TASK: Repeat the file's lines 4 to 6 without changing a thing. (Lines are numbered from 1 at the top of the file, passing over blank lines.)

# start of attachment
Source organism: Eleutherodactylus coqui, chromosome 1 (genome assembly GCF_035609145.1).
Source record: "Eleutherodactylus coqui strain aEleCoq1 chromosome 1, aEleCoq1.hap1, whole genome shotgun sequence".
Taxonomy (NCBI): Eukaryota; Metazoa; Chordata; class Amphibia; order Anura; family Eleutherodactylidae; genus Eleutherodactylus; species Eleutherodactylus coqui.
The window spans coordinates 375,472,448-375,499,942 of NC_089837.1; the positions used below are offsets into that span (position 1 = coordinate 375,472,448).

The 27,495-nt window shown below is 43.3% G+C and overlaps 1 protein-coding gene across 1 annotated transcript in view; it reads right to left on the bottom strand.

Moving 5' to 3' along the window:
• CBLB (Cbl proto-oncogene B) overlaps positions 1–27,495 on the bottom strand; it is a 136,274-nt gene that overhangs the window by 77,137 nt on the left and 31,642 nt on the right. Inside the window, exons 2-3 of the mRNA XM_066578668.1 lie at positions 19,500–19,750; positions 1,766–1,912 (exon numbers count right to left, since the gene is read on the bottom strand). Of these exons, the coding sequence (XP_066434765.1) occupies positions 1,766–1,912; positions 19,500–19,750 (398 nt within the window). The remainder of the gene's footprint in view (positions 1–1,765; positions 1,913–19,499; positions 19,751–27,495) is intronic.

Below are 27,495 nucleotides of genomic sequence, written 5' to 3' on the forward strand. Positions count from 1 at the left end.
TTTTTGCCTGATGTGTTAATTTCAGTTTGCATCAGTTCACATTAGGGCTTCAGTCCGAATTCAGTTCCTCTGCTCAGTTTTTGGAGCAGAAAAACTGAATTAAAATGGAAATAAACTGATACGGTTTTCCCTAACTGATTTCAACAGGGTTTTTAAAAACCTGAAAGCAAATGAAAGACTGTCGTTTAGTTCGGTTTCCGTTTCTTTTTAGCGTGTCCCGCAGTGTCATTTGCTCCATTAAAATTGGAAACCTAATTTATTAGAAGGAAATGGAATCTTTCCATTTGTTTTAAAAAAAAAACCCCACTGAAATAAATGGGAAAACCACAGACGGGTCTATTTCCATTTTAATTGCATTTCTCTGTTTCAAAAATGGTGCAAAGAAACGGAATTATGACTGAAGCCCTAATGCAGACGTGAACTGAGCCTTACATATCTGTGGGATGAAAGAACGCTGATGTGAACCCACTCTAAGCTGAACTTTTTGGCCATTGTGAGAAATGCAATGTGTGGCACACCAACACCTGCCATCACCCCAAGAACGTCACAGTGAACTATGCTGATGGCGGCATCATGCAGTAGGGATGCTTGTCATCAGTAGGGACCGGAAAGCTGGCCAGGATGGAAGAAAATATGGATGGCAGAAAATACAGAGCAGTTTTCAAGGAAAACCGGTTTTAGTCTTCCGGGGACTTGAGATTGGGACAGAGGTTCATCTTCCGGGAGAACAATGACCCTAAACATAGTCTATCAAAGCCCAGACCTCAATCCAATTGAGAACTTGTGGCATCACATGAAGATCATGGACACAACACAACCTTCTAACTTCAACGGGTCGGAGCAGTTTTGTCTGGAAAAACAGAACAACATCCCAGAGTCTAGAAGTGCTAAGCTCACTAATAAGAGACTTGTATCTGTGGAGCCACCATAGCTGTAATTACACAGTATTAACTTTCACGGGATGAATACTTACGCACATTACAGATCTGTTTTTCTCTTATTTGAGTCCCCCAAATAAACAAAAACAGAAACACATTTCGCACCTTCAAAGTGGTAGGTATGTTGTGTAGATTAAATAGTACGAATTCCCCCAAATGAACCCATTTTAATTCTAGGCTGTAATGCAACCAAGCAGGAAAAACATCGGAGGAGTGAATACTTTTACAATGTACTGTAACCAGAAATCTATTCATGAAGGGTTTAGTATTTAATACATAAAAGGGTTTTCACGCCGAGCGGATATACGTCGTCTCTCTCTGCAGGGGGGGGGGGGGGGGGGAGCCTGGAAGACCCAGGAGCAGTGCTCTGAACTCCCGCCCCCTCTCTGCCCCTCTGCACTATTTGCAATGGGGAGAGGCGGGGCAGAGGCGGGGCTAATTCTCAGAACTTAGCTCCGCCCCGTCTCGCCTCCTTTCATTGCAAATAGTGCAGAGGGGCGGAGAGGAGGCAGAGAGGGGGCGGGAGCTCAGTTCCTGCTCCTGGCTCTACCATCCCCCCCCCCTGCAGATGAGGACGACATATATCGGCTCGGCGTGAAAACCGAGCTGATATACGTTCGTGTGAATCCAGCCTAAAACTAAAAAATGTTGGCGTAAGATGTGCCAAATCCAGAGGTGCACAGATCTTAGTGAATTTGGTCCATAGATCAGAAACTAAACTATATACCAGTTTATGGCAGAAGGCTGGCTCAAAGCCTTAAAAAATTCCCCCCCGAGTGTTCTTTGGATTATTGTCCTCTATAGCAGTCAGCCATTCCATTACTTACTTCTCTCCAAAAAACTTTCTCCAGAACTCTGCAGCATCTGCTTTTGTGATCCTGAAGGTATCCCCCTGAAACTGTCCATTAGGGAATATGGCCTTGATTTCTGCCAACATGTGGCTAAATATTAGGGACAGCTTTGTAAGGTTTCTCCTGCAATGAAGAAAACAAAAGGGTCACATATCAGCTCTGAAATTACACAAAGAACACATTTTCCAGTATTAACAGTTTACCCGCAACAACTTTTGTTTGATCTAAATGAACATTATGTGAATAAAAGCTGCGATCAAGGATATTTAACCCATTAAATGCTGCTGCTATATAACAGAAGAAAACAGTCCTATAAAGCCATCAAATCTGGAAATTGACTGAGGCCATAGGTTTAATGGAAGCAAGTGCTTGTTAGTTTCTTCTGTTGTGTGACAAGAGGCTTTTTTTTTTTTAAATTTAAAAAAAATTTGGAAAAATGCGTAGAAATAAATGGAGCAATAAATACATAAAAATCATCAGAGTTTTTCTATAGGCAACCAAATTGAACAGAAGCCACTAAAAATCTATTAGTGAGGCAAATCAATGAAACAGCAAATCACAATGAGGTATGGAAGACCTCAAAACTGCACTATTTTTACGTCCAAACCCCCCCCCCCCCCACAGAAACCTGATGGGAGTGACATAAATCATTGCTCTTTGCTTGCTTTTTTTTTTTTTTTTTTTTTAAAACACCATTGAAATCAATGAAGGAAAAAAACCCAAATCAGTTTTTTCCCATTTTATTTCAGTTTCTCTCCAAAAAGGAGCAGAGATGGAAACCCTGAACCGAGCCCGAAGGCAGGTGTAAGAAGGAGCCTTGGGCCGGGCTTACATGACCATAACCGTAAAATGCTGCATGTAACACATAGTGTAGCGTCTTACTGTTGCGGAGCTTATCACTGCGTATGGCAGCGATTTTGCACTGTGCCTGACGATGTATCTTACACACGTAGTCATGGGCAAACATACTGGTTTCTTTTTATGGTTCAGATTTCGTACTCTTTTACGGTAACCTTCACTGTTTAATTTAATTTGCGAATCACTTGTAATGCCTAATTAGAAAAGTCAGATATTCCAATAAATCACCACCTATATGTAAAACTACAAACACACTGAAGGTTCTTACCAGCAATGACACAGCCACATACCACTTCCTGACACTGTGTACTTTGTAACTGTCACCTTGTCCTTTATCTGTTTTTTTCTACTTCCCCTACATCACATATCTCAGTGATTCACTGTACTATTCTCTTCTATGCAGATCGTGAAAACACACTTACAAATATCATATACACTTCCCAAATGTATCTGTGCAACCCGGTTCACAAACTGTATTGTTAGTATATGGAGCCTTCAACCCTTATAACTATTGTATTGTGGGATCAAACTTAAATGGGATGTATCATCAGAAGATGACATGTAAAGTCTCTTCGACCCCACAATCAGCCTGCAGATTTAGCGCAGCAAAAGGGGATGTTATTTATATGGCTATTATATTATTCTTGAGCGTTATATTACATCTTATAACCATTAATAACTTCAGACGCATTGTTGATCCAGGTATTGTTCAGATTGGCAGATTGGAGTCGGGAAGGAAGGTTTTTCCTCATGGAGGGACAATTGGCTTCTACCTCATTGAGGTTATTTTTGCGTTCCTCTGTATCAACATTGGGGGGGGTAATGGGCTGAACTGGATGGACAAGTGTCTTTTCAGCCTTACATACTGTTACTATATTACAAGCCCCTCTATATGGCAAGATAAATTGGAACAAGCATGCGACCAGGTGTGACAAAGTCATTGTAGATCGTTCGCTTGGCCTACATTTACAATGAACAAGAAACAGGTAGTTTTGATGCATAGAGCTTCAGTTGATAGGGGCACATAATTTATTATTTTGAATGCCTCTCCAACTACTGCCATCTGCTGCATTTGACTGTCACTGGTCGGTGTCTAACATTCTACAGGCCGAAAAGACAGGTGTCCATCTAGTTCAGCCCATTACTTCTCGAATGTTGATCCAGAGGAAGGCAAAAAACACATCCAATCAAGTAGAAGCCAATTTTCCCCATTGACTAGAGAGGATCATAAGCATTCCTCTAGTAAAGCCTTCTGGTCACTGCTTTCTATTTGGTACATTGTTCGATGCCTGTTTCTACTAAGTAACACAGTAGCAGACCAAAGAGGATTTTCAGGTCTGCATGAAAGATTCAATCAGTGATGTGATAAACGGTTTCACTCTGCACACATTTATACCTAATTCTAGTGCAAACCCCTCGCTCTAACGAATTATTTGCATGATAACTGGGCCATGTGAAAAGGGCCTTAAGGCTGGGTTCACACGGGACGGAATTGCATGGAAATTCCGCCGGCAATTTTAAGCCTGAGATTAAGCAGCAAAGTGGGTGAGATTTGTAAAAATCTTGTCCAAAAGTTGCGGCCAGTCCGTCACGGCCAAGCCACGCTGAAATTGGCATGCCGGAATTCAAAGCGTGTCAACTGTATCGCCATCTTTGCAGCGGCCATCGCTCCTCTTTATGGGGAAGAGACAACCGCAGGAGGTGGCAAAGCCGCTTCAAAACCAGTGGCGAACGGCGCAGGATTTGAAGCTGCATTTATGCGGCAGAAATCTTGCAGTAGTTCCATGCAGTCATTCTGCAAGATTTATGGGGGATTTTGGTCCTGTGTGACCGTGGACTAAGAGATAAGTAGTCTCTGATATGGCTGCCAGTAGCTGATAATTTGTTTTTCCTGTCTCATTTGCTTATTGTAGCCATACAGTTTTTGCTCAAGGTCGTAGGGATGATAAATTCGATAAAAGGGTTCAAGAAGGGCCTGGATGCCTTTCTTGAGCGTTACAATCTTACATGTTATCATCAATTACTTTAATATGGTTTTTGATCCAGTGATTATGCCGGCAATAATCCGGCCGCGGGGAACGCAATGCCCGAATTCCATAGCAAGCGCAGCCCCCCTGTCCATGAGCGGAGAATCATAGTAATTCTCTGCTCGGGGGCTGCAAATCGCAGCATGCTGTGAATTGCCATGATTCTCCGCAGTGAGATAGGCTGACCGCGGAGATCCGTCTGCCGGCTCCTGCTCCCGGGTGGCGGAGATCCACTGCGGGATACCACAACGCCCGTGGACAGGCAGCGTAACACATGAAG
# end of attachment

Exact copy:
The window spans coordinates 375,472,448-375,499,942 of NC_089837.1; the positions used below are offsets into that span (position 1 = coordinate 375,472,448).

The 27,495-nt window shown below is 43.3% G+C and overlaps 1 protein-coding gene across 1 annotated transcript in view; it reads right to left on the bottom strand.

Moving 5' to 3' along the window: